A slower index year ahead: Dubai Investors should temper their expectations from the pace of 2014 gains

Published December 28th, 2014 - 01:45 GMT
Dubai Financial Market (DFM)
Dubai Financial Market (DFM)

For investors, who made a windfall in 2014, beware. The pace of gains may slow on the Dubai index in 2015, and may not provide you with stellar gains seen in 2014.

The Dubai index moved from a bull to bear and back again to bull market territory in 2014, witnessing the most volatile movements in its history due to similar trend in crude oil prices.

“I see growth continuing in 2015, but not at the pace we saw last year or the year before that. The problem is that investors in general are getting used to Dubai stock market giving you 20-30 per cent performance. As you become more mature markets these kind of performance is not available,” Mousa Haddad, equity fund manager at NBAD’s asset management group told Gulf News.

The Dubai Financial Market General Index has gained more than 20 per cent so far in the year, still a top performer among the regional indices.

“People need to change their investment view and accept that markets won’t be giving you a 40-50 per cent per year. The performance of equity markets won’t see 30-40 per cent as it was used to be but it could be somewhere between 10-15 per cent over the coming couple of years, he said.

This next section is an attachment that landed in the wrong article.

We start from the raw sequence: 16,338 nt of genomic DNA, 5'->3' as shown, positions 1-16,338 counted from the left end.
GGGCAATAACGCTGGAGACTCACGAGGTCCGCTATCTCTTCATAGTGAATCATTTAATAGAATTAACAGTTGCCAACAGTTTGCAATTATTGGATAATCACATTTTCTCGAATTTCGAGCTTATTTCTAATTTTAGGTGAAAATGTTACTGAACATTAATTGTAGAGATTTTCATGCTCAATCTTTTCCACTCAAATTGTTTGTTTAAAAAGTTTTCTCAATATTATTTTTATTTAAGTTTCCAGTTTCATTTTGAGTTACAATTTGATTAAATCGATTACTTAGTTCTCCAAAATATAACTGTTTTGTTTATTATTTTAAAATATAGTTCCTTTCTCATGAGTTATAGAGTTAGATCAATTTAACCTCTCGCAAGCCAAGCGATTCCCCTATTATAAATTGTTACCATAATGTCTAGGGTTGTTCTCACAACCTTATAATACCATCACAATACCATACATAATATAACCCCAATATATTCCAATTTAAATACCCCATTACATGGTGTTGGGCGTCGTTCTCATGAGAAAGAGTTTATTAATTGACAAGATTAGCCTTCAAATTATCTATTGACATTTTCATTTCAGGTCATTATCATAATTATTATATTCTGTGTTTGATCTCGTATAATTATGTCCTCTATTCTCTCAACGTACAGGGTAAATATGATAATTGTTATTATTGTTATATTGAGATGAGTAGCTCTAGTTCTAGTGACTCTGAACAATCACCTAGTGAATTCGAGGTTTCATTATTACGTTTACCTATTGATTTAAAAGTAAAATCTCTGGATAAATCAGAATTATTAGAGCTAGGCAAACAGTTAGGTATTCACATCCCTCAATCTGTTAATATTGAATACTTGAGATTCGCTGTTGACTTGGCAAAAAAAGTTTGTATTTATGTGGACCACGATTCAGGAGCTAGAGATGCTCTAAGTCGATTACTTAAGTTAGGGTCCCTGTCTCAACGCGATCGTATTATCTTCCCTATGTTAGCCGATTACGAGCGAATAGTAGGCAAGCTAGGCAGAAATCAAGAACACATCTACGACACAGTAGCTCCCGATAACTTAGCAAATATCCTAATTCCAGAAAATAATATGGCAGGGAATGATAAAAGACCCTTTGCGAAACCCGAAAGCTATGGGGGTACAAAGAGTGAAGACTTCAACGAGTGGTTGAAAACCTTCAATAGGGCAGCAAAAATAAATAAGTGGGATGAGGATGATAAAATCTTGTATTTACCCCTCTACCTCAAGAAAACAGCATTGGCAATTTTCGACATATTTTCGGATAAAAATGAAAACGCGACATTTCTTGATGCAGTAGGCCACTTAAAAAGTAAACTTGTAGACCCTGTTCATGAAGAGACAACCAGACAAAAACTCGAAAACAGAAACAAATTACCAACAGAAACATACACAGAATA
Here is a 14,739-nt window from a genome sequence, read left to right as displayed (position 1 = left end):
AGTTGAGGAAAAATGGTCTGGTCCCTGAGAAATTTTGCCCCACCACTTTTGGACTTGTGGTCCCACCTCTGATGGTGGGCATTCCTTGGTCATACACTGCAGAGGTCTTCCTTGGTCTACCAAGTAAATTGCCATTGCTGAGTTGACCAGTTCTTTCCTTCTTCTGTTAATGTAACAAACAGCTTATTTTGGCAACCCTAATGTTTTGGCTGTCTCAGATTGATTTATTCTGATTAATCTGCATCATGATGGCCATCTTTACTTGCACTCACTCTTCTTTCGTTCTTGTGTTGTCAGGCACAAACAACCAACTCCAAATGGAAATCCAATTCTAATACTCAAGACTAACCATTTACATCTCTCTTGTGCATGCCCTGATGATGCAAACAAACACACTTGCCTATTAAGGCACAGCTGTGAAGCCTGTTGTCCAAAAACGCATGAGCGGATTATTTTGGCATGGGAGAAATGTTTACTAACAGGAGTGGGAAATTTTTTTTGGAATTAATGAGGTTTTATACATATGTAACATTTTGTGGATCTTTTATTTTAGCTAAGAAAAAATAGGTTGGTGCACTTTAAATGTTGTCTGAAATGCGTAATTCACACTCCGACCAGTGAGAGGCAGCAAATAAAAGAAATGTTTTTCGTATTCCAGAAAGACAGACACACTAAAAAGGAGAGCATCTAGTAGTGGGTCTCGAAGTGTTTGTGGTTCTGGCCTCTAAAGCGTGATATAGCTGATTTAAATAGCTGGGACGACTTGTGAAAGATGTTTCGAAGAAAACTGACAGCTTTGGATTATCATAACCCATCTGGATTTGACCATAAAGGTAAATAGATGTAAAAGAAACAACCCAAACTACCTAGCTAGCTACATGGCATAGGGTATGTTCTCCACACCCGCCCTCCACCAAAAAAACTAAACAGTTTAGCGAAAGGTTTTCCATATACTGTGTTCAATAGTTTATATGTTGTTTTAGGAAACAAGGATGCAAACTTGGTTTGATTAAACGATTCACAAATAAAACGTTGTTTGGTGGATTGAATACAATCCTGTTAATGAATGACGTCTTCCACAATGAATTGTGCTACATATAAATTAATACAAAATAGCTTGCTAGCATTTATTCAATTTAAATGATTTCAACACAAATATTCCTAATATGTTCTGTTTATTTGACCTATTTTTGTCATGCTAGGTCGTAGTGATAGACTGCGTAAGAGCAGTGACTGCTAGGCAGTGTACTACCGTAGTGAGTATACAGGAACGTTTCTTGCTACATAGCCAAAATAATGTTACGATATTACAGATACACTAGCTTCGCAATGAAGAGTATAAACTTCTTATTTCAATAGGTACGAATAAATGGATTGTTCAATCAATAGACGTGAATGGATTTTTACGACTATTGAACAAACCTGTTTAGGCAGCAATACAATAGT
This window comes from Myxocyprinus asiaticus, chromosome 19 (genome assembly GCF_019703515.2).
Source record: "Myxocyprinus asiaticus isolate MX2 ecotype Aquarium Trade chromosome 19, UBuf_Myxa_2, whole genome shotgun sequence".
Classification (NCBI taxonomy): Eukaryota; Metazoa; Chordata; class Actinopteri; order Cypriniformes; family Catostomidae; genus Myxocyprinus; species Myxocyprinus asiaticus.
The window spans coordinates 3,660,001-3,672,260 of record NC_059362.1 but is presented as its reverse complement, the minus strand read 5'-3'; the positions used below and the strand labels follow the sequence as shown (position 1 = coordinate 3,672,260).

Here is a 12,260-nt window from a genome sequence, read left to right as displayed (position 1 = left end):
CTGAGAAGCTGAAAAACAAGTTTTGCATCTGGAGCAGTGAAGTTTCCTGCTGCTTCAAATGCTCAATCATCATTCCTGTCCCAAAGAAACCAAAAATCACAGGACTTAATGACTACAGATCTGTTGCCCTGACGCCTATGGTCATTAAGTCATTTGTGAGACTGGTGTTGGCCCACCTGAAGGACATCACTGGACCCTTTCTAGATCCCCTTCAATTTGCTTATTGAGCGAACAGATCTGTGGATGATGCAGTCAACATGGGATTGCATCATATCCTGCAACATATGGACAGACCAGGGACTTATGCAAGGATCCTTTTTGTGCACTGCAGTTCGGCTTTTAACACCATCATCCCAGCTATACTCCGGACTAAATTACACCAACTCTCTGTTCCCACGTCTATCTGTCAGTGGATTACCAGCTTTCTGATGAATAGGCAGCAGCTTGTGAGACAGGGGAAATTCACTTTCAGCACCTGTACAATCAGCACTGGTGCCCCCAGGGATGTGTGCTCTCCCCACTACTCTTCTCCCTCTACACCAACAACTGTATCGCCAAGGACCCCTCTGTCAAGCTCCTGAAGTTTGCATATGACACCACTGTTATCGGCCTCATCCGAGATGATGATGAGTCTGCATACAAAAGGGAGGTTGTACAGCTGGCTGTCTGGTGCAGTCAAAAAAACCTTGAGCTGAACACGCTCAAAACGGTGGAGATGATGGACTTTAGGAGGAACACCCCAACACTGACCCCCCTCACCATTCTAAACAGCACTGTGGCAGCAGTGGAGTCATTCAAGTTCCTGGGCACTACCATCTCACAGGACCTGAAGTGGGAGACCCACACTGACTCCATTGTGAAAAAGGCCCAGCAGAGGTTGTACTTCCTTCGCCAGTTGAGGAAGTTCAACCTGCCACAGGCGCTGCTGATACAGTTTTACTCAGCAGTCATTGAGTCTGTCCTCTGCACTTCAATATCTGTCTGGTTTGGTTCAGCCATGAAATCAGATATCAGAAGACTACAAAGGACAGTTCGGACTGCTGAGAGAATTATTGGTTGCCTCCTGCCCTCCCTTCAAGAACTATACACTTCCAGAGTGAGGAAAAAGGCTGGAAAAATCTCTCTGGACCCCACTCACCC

Osama Al Ashri, member of British organisation, Society of Technical Analysts, also agreed.

“The Dubai index is very positive for the long term. We may a levels of above 5,700 next year. I see Dubai market and Abu Dhabi market going at new highs. The long-term chart is very positive, but medium and short term chart is negative,” said Al Ashri.


Investors would continue to watch for crude oil prices next year.

“Bottoming is in process in crude oil, but we will see some sort of stability in oil prices. This will take a little bit of time,” said NBAD’s Haddad.

When they start looking at the fundamentals of the company then they will have direction. Volatile crude oil prices may not have a major impact on GCC economies.

“I don’t see any problem on GCC markets as they have sufficient reserves and strong assets in place and I see markets in the GCC are trying to diversify away from the oil sector. They will be giving high priority to projects that contribute to growth,” said Haddad.

© Al Nisr Publishing LLC 2022. All rights reserved.

You may also like


Sign up to our newsletter for exclusive updates and enhanced content